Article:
What do U.S. citizens think is the ideal pig farm?
Patrycia Sato, Maria J. Hötzel and Marina A.G. von Keyserlingk (2017) American Citizens’ Views of an Ideal Pig Farm, Animals, 7(8), 64
In recent years, animal farming has come under increasing scrutiny. Public awareness of animal welfare issues is growing, and while policy changes have been made in the EU, animal farming in the United States is still largely traditional and unregulated. Historically, studies into public perception have focused on countries other than the U.S. This study therefore aimed to examine the views of the U.S. public in relation to the ideal pig farm. Insights gained from the study can contribute to the sustainability of the pork industry, and improve animal welfare. Results from this study indicate that space is viewed as the most crucial aspect that determines whether a pig farm is viewed favourably by the public.
To gain more insight in the view of the U.S. population towards pig farms, the researchers asked participants one open-ended question; “what do you consider to be an ideal pig farm, and why are these characteristics important to you?”. They used an on-line survey to ensure anonymity to reduce the likelihood of respondents giving socially acceptable, rather than honest, answers. The team also wanted to find out if people in the U.S. have different attitudes towards the expression “pig farm” and “pork farm”. Previous research conducted in Denmark, concluded that people think more ‘business-like’ when using the word pork, this study therefore randomly allocated the 200 participants the question either about their ideal pig or pork farm.
An ideal pig farm maximises animal welfare
This was the case whether respondents were asked to comment on the characteristics they desired in a pig or pork farm. Overall, both groups raised similar topics in their answers. Therefore, the researchers concluded that it did not make a difference whether they were asked about a pig or pork farm. From analysing participant’s resposnes, the team identified six primary themes: animal welfare, business operation, naturalness, ethical considerations, the use of hormones, antibiotics and chemical residues, and the environment.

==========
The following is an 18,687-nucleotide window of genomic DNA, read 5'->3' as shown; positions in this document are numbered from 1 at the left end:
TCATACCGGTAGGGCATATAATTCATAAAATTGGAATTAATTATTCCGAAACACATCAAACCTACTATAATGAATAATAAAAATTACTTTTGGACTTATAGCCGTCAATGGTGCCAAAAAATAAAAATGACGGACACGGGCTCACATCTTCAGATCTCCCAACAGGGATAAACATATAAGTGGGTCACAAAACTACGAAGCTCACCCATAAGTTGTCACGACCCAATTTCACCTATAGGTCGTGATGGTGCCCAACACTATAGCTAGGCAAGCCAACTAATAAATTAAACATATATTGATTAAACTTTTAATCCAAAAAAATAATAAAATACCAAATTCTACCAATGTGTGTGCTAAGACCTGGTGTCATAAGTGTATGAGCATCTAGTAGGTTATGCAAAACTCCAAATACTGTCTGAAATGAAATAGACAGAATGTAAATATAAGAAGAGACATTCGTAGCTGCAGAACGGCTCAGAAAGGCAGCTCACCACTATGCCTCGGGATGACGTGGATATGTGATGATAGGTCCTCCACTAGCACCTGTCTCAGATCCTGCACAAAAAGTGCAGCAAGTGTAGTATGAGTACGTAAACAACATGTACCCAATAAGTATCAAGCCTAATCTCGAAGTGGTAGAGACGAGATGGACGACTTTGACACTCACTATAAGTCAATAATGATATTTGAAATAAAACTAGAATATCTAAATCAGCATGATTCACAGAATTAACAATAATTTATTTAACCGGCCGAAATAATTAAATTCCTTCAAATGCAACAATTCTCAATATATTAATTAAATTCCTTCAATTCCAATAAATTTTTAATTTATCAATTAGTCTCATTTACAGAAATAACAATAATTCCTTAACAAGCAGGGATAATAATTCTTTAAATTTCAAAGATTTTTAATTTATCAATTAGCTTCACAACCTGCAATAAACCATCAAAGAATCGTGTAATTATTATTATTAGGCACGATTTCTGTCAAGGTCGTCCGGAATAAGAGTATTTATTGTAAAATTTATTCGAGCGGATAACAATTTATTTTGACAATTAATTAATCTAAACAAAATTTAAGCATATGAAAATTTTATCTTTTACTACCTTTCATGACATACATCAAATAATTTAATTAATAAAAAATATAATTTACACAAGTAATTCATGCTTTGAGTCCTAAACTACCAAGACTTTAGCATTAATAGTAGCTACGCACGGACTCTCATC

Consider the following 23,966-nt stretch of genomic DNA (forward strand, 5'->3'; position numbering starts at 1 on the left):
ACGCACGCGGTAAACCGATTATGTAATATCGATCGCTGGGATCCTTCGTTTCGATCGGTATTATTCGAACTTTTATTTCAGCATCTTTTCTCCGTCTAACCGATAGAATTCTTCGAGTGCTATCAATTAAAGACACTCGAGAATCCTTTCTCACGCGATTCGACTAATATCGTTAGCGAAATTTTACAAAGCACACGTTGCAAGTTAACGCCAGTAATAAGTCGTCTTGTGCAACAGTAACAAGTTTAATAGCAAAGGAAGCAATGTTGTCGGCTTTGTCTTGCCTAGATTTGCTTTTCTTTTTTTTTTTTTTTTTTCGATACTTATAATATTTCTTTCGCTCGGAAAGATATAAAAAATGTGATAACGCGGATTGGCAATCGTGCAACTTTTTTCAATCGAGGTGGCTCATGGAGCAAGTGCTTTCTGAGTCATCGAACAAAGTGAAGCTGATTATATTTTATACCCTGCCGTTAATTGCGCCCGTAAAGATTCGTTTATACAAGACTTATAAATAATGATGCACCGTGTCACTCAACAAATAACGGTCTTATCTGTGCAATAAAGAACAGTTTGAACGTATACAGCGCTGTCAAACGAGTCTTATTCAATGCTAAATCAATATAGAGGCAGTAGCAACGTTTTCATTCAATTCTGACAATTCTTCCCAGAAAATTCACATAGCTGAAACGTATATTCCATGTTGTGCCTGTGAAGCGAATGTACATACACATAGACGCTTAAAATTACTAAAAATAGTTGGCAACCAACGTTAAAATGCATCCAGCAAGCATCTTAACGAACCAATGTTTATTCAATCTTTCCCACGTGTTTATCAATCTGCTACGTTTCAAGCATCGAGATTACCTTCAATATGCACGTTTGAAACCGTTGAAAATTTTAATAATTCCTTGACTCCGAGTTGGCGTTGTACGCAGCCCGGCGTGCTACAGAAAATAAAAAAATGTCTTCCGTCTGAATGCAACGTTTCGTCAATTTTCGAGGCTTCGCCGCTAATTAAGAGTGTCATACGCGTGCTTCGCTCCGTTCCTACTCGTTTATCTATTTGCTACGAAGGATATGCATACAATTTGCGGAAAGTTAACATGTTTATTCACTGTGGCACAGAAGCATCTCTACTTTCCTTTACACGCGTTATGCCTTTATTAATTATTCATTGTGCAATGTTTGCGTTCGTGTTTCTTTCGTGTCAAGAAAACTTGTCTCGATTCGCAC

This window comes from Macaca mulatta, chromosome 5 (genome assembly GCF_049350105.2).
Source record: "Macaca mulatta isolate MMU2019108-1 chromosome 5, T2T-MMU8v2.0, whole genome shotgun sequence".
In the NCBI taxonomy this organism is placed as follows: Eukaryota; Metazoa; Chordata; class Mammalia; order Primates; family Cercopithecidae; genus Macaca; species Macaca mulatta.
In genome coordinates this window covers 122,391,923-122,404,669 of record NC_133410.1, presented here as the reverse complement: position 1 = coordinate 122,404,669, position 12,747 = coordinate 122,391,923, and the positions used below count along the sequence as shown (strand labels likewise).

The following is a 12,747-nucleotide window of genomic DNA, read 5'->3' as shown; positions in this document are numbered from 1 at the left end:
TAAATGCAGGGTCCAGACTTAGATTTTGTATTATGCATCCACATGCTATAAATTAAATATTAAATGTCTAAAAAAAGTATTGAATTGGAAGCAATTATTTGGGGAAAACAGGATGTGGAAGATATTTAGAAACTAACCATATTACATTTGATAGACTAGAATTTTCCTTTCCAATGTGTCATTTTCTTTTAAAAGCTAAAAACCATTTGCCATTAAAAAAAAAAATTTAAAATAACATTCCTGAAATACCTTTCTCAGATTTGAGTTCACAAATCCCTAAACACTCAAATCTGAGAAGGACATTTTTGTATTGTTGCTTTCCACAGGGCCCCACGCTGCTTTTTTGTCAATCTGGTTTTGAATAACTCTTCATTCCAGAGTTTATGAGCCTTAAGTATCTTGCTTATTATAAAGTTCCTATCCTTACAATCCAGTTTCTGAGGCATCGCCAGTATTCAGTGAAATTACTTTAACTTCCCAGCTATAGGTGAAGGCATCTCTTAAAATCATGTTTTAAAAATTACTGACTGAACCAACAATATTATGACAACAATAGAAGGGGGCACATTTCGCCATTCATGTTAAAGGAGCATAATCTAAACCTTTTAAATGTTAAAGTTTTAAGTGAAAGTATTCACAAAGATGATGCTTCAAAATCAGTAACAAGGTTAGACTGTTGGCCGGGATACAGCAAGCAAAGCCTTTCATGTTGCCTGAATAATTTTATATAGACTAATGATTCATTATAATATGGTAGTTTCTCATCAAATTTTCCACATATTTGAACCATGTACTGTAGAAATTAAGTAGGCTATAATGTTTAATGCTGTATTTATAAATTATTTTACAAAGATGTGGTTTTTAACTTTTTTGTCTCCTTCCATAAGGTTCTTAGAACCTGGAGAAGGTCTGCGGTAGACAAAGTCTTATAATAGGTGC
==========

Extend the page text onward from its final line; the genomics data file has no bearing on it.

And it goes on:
Even though characteristics related to animal welfare were mentioned most often (cited by 74% of respondents), this does not necessarily mean that animal welfare concerns are found most important. When describing a pig or pork farm, most frequently participants described it as a production facility. Space was most often mentioned; 44% of respondents brought this up as a characteristic of the ideal pig farm. The animals must have room to move and express their natural behaviour. In many cases, people considered this as part of their concern for animal welfare. This is potentially a result of successful campaigning by animal welfare organisations. However, they also mentioned it as a prerequisite for producing good quality meat. Environmental factors, on the contrary, were cited by only 13% of respondents. It is worth mentioning that the 14% of respondents that are involved with the pork industry gave similar answers as the other participants.
Interestingly, some welfare concerns were mentioned not nearly as much as others. Concerns related to slaughter were brought up regularly, while issues associated with animal transportation and tail docking, for example, were hardly ever cited. This can be due to a lack of awareness, potentially as a consequence of media attention and campaigners focusing on specific issues. Slaughter can also be a particular concern, since it potentially makes people feel uncomfortable with the idea of slaughtering animals for their own gain.
Previous research has often concluded that food safety is regularly seen as more important than animal welfare. Even so, in real life price might override both considerations and influence consumer behaviour. This study demonstrates participant’s concern for both animal welfare and sanitary conditions. It would be interesting to conduct further research into the influence of these factors on consumer purchasing decisions.
World Animal Protection’s view
For both animal welfare organisations and pig farmers, this research gives insight into the characteristics that people think about when considering what pork to buy. This is valuable information for making the industry more sustainable and humane. Further research is also needed to study the underlying values and beliefs of the U.S. population and their purchasing behaviour.